Petrol and diesel can be sold at a price of approximately Rs. 250 in Sri Lanka, said the chairman of the Public Utilities Commission of Sri Lanka (PUCSL) Janaka Ratnayake in a personal statement made to the Committee on Public Enterprises (COPE).
He stated this when COPE members in Parliament on July 06, under the chairmanship of MP Prof. Charita Herath to examine the Auditor General’s report for the years 2018 and 2019 and current performance of the Public Utilities Commission of Sri Lanka.
Explaining this further, PUCSL chairman mentioned that this was revealed in the statistics on the import prices of petroleum and the taxes levied by the government. He pointed out that petrol and diesel can be provided in Sri Lanka at Rs. 200 less than the current price. According to this, petrol and diesel can be sold at a price of approximately Rs. 250. He also said the government has collected a tax of Rs. 280 for one litre of diesel imported on July 01.
The PUCSL chairman noted that this is his personal statement and he would make the statement after consulting the data. Accordingly, the members present asked about the awareness of the officials of the commission and the officials of the board of directors said that they are not aware of it. It was also mentioned here that the Ministry of Finance has not formally informed about this.
COPE members inquired Ratnayake about his qualifications for becoming the chairman of this commission. He pointed out that he has obtained a special degree in Public Administration from the University of Sri Jayewardenepura and a postgraduate degree in Business Administration (MBA) from the University of Colombo. He also mentioned that he has also studied at Harvard University. As for his political qualifications, he stated that since 2005, the Rajapaksas have been greatly supported in forming governments.
COPE chairman mentioned that the statement made by PUCSL chief regarding the fuel price is more serious and the attention of the country would be drawn to the matter. Therefore, officials from the Ministry of Power & Energy and the PUCSL Chairman are expected to be summoned before the COPE to inspect the matter in the future, Prof. Herath said further.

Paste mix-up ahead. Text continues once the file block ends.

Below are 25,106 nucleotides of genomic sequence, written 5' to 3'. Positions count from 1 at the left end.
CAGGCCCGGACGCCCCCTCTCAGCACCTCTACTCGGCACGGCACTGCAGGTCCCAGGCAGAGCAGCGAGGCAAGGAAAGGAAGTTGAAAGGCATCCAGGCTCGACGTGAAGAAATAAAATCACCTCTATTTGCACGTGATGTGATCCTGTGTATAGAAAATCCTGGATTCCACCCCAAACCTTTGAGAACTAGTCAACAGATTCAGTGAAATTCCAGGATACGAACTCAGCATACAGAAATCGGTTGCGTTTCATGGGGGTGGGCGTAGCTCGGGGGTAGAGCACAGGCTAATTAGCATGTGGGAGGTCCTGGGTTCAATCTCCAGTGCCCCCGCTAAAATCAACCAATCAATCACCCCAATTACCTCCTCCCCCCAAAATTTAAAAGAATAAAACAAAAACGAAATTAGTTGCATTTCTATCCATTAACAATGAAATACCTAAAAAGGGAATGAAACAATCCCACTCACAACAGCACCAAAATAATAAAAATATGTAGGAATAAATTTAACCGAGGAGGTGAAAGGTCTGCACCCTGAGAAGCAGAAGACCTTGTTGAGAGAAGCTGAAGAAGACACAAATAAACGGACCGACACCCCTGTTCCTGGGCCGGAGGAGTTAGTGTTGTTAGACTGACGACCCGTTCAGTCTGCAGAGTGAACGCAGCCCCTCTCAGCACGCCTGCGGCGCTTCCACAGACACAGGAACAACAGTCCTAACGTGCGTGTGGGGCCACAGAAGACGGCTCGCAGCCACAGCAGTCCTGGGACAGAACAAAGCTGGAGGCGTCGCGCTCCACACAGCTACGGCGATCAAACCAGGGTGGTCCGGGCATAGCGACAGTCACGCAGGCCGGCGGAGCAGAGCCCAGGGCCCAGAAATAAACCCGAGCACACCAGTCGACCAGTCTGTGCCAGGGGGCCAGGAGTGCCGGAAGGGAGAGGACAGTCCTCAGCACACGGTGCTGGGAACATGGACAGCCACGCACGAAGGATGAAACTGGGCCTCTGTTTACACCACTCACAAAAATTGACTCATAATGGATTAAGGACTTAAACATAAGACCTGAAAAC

Further, the purchase by the commission of a “Benz” car manufactured in the year 2005 without fuel or driver from a company called General Business (Pvt) Ltd without entering into any agreement for a period of one year from December 07, 2021 was also discussed at length at the COPE meeting. It was revealed that the annual rent for this vehicle was Rs. 4,500,000 and that Rs. 2,187,500 was paid on May 31 this year to the aforesaid company.
However, the COPE inquired as to why the files regarding the hiring of this vehicle were not submitted for audit, recommendations were given to hire a 15-year-old vehicle, as well as the irregularities in calling for bids for the hiring of this vehicle, and the issues of transparency in the payment of rent for this vehicle. In particular, the committee instructed the officer who signed the approval to provide money for this institution to act responsibly.
Accordingly, Prof. Herath recommended that an investigation be conducted and a full report be submitted to the COPE.
Further, although it was informed that the organisation structure and salary structure of the PUCSL should be developed under the recommendation of the National Salary and Cadre Commission and the approval of the Department of Management Services and that the Finance Minister should submit an amendment to the Cabinet and approve it, the committee discussed spending on certain functions without doing it by the end of 2021.
In particular, the COPE paid attention to the fact that Rs. 45,873,483 was paid to the staff of the institution under 11 types of allowances. In addition, the committee paid more attention to the fact that Rs. 86,808,538 of the total operating cost, (49% of the total amount) was spent on public awareness programs.
In particular, attention was paid to the approved electricity generation plan for the years 2018-2037. The officials present mentioned that data on another new generation plan was submitted in the year 2021 and was not approved as the appropriate requirements were not met. Here, the Committee mentioned that when the political authorities change, problems arise due to the change of these plans, so all parties should pay more attention to this.
Furthermore, under the Electricity (Distribution) Performance Standards Orders mentioned in a special gazette notice issued in 2016, the commission was assigned the responsibility of preparing and implementing the performance rules. Thus, the work that should be implemented within 36 months after the decree came into effect, although almost 4 years have passed, the committee drew attention to the fact that even the adaptation phase, which was planned to be completed in 2018, has not yet been completed. The officials who were present mentioned that this was planned to be done in 3 phases in 3 years and that it has not happened yet due to the need to change the system and the problems in the relationship between the parties involved.